Candidates for local and state offices spoke at the Jeff-West Community Forum Sept. 28, briefly summarizing their backgrounds and priorities. The event, held at The Grill at Walnut Creek Golf …
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Candidates for local and state offices spoke at the Jeff-West Community Forum Sept. 28, briefly summarizing their backgrounds and priorities.
The event, held at The Grill at Walnut Creek Golf Preserve, included unopposed candidates, such as Vince Buzek for RTD District J board of directors, and Jefferson County Sheriff Jeff Shrader, as well as contested races like Jefferson County coroner, assessor and State House District 29.
Jeff-West is a community organization that focuses on the portion of Westminster inside Jefferson County.
House District 29
Three candidates populate the ballot for House District 29, which covers Arvada, extending into Standley Lake in Westminster.
Tracy Kraft-Tharp, the Democratic incumbent who would be term limited if elected again, is being challenged by Republican Grady Nouis and Libertarian Hans Romer.
Kraft-Tharp, touting her bipartisan approach, said she would continue working on economic development, workforce development and access to mental health care.
“I work with anyone that will work with me,” said Kraft-Tharp, who has served three terms. “The majority of my bills are bipartisan.”
Nouis said said his goals would be to protect the free market, taxpayer money and free speech. He pointed to his activism as strong points for his candidacy. He described recently protesting the city of Westminster’s proposal to use a single company for all residential trash service.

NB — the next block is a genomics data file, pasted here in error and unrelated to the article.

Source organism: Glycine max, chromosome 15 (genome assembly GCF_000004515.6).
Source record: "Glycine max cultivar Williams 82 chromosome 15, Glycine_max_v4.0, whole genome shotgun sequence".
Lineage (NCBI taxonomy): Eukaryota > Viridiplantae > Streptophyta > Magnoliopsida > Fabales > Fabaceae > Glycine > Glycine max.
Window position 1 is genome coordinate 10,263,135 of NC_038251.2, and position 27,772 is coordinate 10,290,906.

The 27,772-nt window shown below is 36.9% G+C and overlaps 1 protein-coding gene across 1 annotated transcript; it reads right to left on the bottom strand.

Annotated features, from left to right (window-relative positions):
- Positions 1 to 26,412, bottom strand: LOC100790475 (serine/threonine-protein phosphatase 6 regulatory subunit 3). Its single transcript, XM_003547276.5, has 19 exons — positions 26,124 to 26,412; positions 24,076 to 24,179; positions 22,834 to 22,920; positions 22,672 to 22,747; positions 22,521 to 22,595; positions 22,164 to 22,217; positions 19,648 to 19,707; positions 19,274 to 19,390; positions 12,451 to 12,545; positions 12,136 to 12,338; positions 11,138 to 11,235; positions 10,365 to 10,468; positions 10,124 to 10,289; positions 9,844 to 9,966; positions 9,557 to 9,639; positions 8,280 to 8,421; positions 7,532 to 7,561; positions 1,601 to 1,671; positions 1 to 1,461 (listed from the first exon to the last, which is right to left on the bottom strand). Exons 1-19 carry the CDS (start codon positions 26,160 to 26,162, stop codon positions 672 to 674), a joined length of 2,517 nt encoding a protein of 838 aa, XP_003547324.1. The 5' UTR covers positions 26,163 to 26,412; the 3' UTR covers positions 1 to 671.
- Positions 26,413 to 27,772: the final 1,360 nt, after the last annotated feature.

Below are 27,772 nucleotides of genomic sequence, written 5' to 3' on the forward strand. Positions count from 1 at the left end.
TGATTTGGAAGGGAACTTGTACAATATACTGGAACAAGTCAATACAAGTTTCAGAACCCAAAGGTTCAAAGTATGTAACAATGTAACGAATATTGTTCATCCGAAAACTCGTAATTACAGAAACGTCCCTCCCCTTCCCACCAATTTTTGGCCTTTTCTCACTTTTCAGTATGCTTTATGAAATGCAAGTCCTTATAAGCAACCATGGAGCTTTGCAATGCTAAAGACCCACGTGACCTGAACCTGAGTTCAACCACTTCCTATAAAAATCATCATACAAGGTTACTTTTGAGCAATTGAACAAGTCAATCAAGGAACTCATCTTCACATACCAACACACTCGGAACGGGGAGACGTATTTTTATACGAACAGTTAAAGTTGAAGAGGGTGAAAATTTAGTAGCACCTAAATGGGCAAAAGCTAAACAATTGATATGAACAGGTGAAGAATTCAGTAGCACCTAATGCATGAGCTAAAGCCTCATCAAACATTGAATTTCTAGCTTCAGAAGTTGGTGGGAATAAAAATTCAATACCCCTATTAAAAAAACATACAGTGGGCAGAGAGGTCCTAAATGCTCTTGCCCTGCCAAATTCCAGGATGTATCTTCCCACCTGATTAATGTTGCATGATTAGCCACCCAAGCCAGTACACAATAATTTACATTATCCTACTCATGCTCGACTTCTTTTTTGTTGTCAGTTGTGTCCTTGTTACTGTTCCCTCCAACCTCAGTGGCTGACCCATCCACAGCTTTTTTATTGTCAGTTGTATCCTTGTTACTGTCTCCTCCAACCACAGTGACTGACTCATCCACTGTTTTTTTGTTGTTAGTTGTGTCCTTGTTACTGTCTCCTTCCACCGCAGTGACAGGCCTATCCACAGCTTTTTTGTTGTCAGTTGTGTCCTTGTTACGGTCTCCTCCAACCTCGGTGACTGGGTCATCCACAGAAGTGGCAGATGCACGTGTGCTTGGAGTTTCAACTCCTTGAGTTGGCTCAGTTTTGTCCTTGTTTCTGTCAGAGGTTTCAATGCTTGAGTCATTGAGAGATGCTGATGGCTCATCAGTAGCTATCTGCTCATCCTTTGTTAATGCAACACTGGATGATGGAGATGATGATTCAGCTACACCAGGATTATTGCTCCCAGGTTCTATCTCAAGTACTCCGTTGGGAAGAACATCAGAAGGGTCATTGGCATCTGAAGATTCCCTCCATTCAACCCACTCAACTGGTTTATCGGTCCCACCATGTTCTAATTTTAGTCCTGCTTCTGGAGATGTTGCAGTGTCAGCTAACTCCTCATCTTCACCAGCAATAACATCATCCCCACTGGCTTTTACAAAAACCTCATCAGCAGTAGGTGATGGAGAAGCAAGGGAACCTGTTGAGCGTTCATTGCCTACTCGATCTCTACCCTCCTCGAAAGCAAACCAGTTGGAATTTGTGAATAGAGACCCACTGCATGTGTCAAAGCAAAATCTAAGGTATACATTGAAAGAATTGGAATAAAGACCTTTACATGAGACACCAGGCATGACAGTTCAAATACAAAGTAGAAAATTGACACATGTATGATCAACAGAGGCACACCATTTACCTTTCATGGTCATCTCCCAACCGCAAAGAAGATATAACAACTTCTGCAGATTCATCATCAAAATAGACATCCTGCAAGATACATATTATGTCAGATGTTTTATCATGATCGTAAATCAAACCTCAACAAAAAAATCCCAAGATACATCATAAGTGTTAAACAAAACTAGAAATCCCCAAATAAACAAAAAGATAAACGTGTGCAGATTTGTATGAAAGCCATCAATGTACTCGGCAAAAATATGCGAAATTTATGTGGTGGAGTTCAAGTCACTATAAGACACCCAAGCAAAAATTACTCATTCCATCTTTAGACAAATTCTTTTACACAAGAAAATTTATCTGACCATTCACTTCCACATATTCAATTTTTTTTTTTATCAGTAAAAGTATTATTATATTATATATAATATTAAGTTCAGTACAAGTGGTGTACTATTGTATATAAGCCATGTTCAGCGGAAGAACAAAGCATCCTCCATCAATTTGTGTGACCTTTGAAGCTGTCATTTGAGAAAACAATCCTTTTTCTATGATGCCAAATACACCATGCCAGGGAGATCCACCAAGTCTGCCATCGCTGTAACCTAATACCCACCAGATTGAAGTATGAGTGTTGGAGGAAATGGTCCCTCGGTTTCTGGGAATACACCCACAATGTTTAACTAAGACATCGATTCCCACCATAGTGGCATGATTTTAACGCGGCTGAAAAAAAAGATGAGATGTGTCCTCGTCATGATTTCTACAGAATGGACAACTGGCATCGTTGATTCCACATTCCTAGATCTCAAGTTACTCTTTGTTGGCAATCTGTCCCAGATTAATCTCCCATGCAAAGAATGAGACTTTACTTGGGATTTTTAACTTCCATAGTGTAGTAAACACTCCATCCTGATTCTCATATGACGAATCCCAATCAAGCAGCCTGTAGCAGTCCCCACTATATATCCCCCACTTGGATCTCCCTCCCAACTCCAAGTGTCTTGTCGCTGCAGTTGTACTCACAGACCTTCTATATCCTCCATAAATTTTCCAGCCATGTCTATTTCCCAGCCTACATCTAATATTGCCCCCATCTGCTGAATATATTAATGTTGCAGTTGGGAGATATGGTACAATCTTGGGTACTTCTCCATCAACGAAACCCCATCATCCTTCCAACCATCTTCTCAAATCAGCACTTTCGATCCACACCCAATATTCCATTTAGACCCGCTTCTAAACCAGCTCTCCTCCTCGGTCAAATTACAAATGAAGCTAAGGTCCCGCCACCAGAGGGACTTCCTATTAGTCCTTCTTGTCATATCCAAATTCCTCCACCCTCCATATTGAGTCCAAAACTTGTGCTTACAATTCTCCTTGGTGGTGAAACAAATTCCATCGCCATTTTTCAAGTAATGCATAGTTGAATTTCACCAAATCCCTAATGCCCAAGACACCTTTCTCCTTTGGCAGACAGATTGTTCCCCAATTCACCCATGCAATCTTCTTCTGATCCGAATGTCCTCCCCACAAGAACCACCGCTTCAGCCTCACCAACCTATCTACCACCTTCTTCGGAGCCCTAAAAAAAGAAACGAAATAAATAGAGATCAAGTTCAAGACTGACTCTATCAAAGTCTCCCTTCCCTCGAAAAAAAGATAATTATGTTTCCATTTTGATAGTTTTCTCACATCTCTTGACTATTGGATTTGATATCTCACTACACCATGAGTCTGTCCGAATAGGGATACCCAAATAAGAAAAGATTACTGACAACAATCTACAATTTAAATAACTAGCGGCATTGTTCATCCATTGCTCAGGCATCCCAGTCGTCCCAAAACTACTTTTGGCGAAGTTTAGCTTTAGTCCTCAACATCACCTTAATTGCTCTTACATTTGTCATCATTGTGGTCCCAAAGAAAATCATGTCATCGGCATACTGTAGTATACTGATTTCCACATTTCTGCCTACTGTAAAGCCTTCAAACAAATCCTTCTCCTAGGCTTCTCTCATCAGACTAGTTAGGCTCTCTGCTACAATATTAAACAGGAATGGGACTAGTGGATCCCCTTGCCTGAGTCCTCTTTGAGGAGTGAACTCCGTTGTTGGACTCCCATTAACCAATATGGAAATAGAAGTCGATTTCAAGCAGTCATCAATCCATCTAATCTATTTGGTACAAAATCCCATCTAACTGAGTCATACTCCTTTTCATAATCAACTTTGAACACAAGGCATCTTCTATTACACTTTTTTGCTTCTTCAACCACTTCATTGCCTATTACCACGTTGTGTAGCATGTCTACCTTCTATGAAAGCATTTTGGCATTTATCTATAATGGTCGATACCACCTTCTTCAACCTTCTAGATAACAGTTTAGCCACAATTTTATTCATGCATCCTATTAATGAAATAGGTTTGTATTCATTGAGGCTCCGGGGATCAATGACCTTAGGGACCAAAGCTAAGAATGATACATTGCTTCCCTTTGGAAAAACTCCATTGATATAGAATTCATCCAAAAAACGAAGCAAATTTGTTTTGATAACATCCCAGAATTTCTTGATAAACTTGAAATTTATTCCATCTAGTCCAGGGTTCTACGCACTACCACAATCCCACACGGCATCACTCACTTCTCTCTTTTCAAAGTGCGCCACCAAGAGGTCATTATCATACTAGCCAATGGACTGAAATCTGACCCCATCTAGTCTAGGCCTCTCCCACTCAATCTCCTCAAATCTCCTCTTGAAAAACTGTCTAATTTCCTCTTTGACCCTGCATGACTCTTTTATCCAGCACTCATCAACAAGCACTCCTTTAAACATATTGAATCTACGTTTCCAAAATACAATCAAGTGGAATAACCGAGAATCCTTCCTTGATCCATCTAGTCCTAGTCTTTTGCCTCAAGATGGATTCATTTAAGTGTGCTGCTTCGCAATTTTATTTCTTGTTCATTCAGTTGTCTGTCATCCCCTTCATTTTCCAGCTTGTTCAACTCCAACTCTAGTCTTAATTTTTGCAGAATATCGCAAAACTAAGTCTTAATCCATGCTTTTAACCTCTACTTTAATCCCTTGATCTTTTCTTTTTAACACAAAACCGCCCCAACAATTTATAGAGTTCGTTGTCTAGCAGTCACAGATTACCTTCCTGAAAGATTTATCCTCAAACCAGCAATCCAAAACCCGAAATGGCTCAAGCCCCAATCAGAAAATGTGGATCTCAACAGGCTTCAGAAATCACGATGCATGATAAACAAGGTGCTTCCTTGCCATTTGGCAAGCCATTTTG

“I spoke at the podium a few times, the city council listened, and we were able to keep the trash hauler that we wanted at the end of the day,” Nouis said. “That was a victory for free markets and I was glad to be a part of it.”
He also advocated for a fiscally conservative approach, vowing not to vote for any additional taxes.
Romer pitched the idea of property tax break for those without school-age children. "Why not allow them a tax break . . .?" he said.
Jefferson County treasurer
Republican Frank Teunissen and Democrat Jerry DiTullio are vying for this office. County Treasurer Tim Kauffman is not running because he is term-limited.
Teunissen said he wants to safeguard taxpayer money, keep government limited and promote transparency.
“I know that the No. 1 responsibility of the treasurer is to protect the taxpayers’ money,” said Teunissen, who has 30 years of banking, finance and investment experience.
DiTullio was unable to attend the event because he is a teacher at Wheat Ridge High School. But in response to questions from Colorado Community Media, he said his three goals are to improve communication with other departments, correct software errors that resulted in property tax bills increasing by as much as 400 percent for some, and build an online reporting system for residents to see year-to-date budget versus expenditures.
“I can hit the ground running for the taxpayers,” said Ditullio, who has held elected municipal offices with the city of Wheat Ridge the past 23 years, including the past three as the city’s treasurer.
Jefferson County coroner
Democrat Annette Cannon and Republican Thomas Weldon are seeking the coroner’s seat — both boast decades of experience for the position. County Coroner John Graham is term-limited.